Well kudos to WestView Publisher George Capsis for believing that St. Veronica’s on Christopher Street, which had been closed by the head of the Roman Catholic Archdiocese of New York, Cardinal Timothy Dolan, could be converted into a community concert hall. WestView sponsored a classical music concert at St. Veronica’s on Saturday, November 25th and George was correct. The sanctuary was not only beautiful, but acoustically perfect. So begins the campaign…
For reasons beyond my control, my much-labored-over “Have You Heard” column did not make it into the November issue of WestView. The most important issue for me was the Constitutional Convention. I was in favor of passing the amendment. My principal reasons were as follows:
Clean up the corruption scandal in Albany: Bring back real transparency and end the Three Men in a Room Rule, which gives them the power to decide what passes and what does not in the State Legislature. After seeing two of these men recently get indicted for corruption and convicted, I felt it was time to make a serious change and stop the Democratic machine politics that bowed to the power trio.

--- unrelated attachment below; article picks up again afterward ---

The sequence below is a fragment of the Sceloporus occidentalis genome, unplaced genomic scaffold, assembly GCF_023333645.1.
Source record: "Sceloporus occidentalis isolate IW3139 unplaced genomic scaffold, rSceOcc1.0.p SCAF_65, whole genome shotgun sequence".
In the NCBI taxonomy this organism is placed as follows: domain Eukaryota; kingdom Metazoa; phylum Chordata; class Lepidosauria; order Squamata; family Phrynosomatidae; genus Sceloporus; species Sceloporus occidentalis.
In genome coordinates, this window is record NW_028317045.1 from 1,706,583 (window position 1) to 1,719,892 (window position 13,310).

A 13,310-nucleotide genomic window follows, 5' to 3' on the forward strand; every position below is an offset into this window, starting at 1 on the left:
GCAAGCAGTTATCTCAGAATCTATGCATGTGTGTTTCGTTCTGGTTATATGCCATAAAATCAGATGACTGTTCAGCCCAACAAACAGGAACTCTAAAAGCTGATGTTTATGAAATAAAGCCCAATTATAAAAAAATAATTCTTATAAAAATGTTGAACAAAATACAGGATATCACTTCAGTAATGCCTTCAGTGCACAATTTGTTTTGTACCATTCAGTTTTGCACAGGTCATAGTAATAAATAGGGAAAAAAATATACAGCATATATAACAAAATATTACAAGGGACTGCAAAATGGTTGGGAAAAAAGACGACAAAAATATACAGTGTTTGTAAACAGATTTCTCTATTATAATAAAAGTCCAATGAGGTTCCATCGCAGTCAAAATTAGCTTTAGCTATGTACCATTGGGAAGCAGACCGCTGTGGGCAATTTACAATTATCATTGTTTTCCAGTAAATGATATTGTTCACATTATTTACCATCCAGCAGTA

Home Rule: If the Constitutional Convention had called for Home Rule and the voters had approved the recommendation, politics as usual would have ended for NYC. Matters like the MTA, hospital closings in the City, business taxes, educational policies, real estate special treatment, environmental policies, etc. would no longer be controlled exclusively by the State Legislature. Issues related solely to NYC would be decided by local, elected officials.
A campaign organized by the large labor unions, and supported by many of the so-called “progressive” Democratic machine clubs, uses a tactic that worked for Trump. Rather than leading a campaign that would have educated voters as to the conditions that maintain the status quo, fear was used to manipulate voters emotionally. Left in place for the next 20 years are the same rules and practices that created systemic corruption in the State Legislature. The same ‘three men in a room’ will now continue to hold the keys to the future of NYS and ensure power over NYC despite the Mayor and City Council Members who are elected by NYC voters.
The alternative now is to replace the members of the State Legislature. It is possible, but highly improbable. It will be extremely difficult given the nature of the Democratic machine, with its rogue Independent Democratic Conference (IDC)—eight elected Democrats who have been voting with Republicans to stop change. They are the reason we do not have a form of single-payer health insurance in NYS; this was supported in the Assembly and lost in the Senate because of IDC members. It is easy to call for change when it is just rhetoric in the wind, but come the opportunity to actually make change, watch what those who rallied against corruption actually do. C’est la vie…cha cha cha.